Home | Columns | Media Watch | Reports | Links | About Us | Contact

mexidata_logo.jpg

Feature 121911 ISN-Hopli

Monday, December 19, 2011

Are Changes Looming in Mexico's Drug Outlook and Policies?

Eveline Höpli

The ISN's Editorial Plan coverage of increased global interdependence provides an opportunity to take a look at the Mexican drug cartels and their security threat beyond the country's borders. Only last month, Mexican marines arrested five suspected members of Los Zetas, one of the two most powerful and dangerous cartels that dominate the Mexican drug war. However, enthusiasm about this remains dampened since success in capturing or killing high-ranked drug traffickers hasn't had any effect on the level of violence in the country.

When President Felipe Calderon took office in 2006, he announced an aggressive military-led strategy against the drug cartels, totally in line with the American declared "war on drugs." The extensive use of military forces to support the weak police system has however caused a rise in the number of reported human rights violations committed by the army and led to an increasingly violent war, which has resulted in an estimated 45,000 of deaths since 2006.

Many Mexicans have come to believe that Calderon has lost the fight against the cartels. The consequences of this are tremendous for the Mexican society and state. But as we know, transnational organized crime also has broader effects across countries. The United State particularly suffers from the increased power of the drug cartels in Mexico. A weakened Mexican state facilitates not only the flow of drugs, but also of weapons, money and illegal immigrants, which makes it more difficult for the US to control the border.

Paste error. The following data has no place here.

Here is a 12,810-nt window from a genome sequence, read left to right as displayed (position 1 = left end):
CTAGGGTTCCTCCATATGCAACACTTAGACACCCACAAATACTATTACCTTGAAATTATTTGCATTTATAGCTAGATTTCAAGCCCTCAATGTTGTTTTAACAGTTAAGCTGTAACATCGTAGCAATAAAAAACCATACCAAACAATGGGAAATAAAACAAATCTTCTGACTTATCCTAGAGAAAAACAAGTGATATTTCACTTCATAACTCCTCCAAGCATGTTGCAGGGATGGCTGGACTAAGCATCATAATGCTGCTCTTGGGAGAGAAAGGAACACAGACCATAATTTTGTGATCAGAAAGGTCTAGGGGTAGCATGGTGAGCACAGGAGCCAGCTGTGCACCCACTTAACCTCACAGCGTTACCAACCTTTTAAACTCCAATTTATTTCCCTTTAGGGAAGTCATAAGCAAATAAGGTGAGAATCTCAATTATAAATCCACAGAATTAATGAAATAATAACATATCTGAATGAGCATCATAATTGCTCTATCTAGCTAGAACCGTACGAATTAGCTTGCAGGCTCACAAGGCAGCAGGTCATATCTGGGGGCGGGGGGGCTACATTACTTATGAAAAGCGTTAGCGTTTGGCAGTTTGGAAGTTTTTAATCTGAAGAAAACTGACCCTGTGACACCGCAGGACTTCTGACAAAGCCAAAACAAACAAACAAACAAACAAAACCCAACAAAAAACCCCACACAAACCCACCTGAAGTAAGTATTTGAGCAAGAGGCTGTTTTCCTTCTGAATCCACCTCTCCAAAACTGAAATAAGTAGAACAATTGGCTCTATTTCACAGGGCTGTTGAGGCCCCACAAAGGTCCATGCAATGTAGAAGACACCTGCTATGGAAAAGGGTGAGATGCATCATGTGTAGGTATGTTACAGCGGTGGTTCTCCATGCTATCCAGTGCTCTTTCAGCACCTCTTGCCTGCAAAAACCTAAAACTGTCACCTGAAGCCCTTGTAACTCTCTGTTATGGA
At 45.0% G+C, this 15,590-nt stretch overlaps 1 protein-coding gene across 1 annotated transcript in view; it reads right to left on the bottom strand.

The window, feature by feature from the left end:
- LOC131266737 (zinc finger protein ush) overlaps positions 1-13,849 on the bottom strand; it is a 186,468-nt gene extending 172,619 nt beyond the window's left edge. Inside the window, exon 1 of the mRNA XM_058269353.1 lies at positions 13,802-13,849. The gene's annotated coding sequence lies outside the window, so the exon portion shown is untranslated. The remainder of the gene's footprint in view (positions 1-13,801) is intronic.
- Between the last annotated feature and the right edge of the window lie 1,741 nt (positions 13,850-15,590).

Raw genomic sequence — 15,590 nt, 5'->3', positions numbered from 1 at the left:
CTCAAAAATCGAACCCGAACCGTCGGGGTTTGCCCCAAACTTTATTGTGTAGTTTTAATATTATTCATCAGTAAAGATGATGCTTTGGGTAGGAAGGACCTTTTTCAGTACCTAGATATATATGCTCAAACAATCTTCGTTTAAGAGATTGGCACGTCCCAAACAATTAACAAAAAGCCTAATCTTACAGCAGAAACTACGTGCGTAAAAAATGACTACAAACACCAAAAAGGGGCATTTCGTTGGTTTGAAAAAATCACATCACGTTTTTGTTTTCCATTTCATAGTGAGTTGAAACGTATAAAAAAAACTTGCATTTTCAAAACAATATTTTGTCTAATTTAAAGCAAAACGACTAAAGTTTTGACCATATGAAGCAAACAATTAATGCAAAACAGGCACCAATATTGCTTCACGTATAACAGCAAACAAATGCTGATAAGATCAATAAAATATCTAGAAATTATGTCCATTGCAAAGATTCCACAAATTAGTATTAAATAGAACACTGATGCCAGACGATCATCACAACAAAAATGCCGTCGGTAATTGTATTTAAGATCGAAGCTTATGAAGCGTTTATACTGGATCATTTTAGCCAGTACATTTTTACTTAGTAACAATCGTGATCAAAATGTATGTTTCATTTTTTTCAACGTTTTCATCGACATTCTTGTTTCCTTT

Just as Mexico serves as an important anchor of the whole region and affects the other countries with its problems, there are many external factors that too make it difficult for Mexico to handle the drug problem. One should bear in mind that the US is the world's largest consumer of illicit drugs. As the US military shut down the transit routes leading from Colombia directly to Miami from the 1970's to the 1990's, drug trafficking is primarily directed through Mexico. This has served to strengthen the Mexican drug cartels.

However, as Samuel Logan said in an ISN podcast Calderon's strategy to go directly after the cartels is only one out of many strategies the president could choose from. In a new report the Global Commission on Drug Policy (GCDP) urges the international community to put an end to the "global war on drugs," and to undertake fundamental reforms in their national and international drug policies. The Commission recommends the countries to pursue a harm reduction approach to the drug problem, rather than a law enforcement one. Drug users shouldn't be criminalized and hence marginalized; instead they should be offered access to health treatment services. The GCDP also encourages governments to experiment with models of legal regulation of drugs in order to undermine the power of organized crime.

In September of this year, President Calderon in fact stated that if the US isn't able to limit its drug consumption, then "decision-makers must seek more solutions - including market alternatives - in order to reduce the astronomical earnings of criminal organizations." Although Calderon chose his words carefully, it can be interpreted that he recommends the US to consider the legalization of drugs. This constitutes a major shift in the president's previous policy and a huge step in the direction of a more comprehensive approach to the drug problem.

It remains to be seen if Mexico is serious about this change in policy and if the US is willing to deviate from its zero-tolerance approach and establish new forms of regional counter-narcotics cooperation any time soon. Because one thing is for sure, as long as drug demand in the US is fueling the drug trafficking, Mexico stands no chance of winning the fight against the cartels.

----------

Eveline Höpli is Student Editor at the International Relations and Security Network (ISN), and a senior at the University of Zurich.  Multilingual, her major is International Relations.

This article was originally published by The ISN Blog (Dec. 13, 2011).  The International Relations and Security Network (ISN) is a free public service that provides a wide range of high-quality and comprehensive products and resources to encourage the exchange of information among international relations and security professionals worldwide.  Reprinted with permission from ISN.

Share/Save/Bookmark Tell a Friend New Page 1